Their deaths were at once famous and obscure. Their killers were known, well-liked and walked free. One slaying led to the rise of the Ku Klux Klan. The next, the Anti-Defamation League.

Leo Frank, a Jewish factory superintendent, was convicted of a crime he didn’t commit, then abducted from prison and lynched by a mob. (Anti-Defamation League)

The twin murders of Mary Phagan and Leo Max Frank will always haunt the South, cultural historians say. Phagan, a 13-year-old child laborer at an Atlanta pencil factory, was found strangled in the facility’s basement in 1913. Frank, the factory superintendent and a member of a prominent Jewish family, was convicted of the crime, then kidnapped from prison and lynched in 1915.

Overwhelming evidence implicates Jim Conley, a black factory aide, in Phagan’s murder. Instead, he was the prosecution’s star witness against Frank. A showman under oath, an all white jury relied on his testimony to convict a Jewish industrialist.

Conley was convicted as an accessory after the fact. He spent the rest of his life in and out of prison, mostly on convictions for violence against women.

Today, the murders continue to reverberate in the era of fake news and the alt-right white nationalist movement.

“The Leo Frank case is interesting in that you’re never going to meet a Nazi who doesn’t know about it,” said Heidi Beirich, director of the Intelligence Project at the Southern Poverty Law Center.

After Georgia Gov. John Slaton commuted Frank’s death sentence in 1915 for a dearth of evidence, a mob of Atlanta’s social elites — the self-declared “Knights of Mary Phagan” — abducted Frank from prison.

The operation was well planned. Machinists cut the prison’s phone lines. Others drained the gas out of police cars so they couldn’t give chase. They posted lookouts in the towns along their 150-mile drive to Marietta from the jail in Milledgeville.

They hanged Frank at dawn in an oak grove owned by Marietta’s former sheriff, pointing him toward Phagan’s house.

Local prosecutors vowed they’d track down the lynchers. None ever stood trial.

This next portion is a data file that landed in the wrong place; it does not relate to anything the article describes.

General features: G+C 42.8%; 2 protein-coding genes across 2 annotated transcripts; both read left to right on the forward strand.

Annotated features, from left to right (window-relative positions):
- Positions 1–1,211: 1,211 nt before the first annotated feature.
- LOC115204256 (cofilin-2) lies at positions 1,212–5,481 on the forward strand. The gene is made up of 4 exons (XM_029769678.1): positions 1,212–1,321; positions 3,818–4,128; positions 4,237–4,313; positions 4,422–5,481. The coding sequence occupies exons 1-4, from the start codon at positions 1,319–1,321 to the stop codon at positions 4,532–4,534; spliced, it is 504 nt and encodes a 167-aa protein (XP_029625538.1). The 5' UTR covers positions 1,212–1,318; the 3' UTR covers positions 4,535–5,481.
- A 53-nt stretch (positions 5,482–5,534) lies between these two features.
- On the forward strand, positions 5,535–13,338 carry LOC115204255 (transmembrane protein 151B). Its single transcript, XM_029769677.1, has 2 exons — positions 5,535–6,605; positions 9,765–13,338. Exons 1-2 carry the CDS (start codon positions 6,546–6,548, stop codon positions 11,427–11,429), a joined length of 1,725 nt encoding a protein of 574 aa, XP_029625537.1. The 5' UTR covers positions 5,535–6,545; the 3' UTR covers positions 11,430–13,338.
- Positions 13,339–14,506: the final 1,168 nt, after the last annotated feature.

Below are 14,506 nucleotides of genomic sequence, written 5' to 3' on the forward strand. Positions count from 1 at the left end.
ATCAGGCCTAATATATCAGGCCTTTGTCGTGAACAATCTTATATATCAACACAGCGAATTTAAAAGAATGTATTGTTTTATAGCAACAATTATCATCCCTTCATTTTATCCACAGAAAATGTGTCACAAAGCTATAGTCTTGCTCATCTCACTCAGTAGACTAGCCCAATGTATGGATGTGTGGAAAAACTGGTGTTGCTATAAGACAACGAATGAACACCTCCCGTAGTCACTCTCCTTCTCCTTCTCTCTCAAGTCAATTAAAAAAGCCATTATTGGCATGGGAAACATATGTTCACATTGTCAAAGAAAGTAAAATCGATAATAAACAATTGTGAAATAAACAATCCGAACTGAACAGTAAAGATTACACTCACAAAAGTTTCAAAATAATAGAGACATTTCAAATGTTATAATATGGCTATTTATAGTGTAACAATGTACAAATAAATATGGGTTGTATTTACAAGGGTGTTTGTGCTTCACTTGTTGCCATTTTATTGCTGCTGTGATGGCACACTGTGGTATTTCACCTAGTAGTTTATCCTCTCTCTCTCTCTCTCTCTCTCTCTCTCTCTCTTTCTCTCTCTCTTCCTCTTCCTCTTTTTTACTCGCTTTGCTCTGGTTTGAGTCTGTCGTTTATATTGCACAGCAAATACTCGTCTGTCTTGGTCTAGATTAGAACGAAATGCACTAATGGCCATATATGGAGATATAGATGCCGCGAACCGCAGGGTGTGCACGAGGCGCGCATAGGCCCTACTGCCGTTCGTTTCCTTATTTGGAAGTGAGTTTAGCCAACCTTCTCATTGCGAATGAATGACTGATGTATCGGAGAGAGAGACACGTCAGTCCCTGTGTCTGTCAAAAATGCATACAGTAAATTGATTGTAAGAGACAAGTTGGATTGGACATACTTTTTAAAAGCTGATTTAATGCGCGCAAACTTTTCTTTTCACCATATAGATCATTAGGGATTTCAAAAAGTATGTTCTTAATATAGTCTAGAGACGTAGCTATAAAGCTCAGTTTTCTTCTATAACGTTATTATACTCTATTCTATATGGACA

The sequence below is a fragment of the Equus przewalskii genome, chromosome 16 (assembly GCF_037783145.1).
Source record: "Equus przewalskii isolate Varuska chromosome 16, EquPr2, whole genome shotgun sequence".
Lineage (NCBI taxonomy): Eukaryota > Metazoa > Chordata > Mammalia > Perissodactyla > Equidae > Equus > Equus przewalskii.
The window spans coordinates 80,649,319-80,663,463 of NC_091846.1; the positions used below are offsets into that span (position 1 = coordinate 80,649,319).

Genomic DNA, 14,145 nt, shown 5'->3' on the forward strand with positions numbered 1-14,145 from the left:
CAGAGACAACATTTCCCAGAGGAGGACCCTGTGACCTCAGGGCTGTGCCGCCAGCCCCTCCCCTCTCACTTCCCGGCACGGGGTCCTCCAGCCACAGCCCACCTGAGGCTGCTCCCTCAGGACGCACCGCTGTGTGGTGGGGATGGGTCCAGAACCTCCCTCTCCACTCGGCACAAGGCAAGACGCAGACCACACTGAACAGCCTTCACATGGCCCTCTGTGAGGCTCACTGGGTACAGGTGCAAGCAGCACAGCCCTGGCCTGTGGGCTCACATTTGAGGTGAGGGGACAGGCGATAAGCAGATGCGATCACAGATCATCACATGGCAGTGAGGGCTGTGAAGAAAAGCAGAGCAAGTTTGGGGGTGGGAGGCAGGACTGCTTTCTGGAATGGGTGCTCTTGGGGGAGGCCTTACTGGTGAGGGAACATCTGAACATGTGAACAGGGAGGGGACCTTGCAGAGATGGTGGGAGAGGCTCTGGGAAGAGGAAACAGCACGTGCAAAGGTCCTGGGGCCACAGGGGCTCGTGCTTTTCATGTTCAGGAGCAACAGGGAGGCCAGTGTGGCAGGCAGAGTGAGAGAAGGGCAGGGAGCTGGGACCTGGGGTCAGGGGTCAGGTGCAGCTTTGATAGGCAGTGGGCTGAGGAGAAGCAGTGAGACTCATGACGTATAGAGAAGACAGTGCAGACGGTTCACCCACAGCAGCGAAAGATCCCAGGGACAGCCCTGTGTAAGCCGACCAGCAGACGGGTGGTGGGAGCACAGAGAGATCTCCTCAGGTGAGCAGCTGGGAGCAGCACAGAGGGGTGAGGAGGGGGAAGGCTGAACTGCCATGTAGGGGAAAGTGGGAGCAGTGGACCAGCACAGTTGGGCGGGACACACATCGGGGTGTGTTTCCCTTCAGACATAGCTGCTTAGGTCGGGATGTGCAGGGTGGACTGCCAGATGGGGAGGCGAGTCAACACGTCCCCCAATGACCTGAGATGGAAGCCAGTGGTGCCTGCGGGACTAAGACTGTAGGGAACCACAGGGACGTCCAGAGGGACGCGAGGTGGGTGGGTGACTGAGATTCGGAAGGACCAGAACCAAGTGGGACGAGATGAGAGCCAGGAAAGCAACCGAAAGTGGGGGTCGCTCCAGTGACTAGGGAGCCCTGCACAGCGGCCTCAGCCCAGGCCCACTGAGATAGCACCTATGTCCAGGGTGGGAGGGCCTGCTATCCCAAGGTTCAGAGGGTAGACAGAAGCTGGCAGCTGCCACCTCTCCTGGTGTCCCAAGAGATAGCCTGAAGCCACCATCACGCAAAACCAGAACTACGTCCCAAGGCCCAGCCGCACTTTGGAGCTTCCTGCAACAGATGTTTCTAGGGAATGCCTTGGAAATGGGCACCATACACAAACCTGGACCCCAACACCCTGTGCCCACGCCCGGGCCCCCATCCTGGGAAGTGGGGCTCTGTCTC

A month later, a crowd of 30 men, including some of the lynchers, convened on Stone Mountain to christen the revival of the Ku Klux Klan.

More than 100 years later, the effort to implicate Frank in the crime continues. The largest and most easily accessible online databases about the case are run by avowed white supremacists Kevin Strom, a convicted pedophile, and John De Nugent, who claims warring species of ancient aliens colonized the planet, according to the Southern Poverty Law Center.

They maintain leofrank.info, a site branded as “The Leo Frank Case Research Library,” and maryphagan.org.

The Forward, a national Jewish newspaper, investigated Strom and De Nugent’s links to the sites in 2013.

The Web pages, updated sometimes daily, contain thousands of authentic documents about the Phagan murder, including full evidence briefings from the Georgia Supreme Court and photocopies of newspaper articles.

But the sites, of course, dispute the historical consensus of Frank’s innocence. They include links to white supremacist publications National Vanguard, Occidental Dissent and American Mercury. It links to a photo album that includes fabricated images of Phagan. A page titled “Jewish Reaction to the Guilt of Leo Frank” sends readers to the website “The White Network,” which bills itself as a forum for “Whites talking to Whites about White interests.”

Why does the Frank case continue to galvanize the white supremacist community? For one thing, the trial gave rise to the Anti-Defamation League, linking southern black and northern Jewish communities in a cause for civil rights.

“It’s not the case itself so much but how successfully Jews and Jewish interests organized around it that confirms to white supremacists that all the conspiracies about Jewish control of the media are true,” said Jeffrey Melnick, a professor of American studies at the University of Massachusetts at Boston and author of “Black-Jewish Relations on Trial: Leo Frank and Jim Conley in the New South.”

New York Times owner Adolph Ochs mobilized his newsroom to cover Frank’s trial and crusade on his behalf. Advertising magnate Albert Lasker organized Jews from New York, Chicago, Washington and New Orleans to donate to Frank’s defense and publish articles in his favor, said Steve Oney, author of “And the Dead Shall Rise,” considered the definitive work on the Phagan-Frank case.

The strategy backfired. The Jeffersonian, a popular tabloid, began publishing rebuttals to Ochs’s columns and relied increasingly on anti-Semitic tropes to defend Georgia’s reputation.

“When are the Northern Jews Going to Let Up On Their Insane Attempt to Bulldoze The State of Georgia?” read one headline. “WOMANHOOD MUST BE, AND SHALL BE PROTECTED; and we mean to have that understood by lascivious young Jews,” the story concluded.

Another retold accounts of Jewish blood libel, myths of Jews using the blood of gentile children in sacrifice rituals, in medieval Russian villages.

The trumped-up anti-Semitism led to the lynch party’s formation, Oney said, and the slow withdrawal of Jews from southern life. These Web pages try to do the same thing to stoke fears and stereotypes of Jews from a century-old crime, Oney said.

“It’s something I don’t think the Jewish community takes seriously enough,” he said. “The scary thing about it to me is that it portrays itself as a fair and straightforward account of the Frank case.”

It’s old news. And still fake.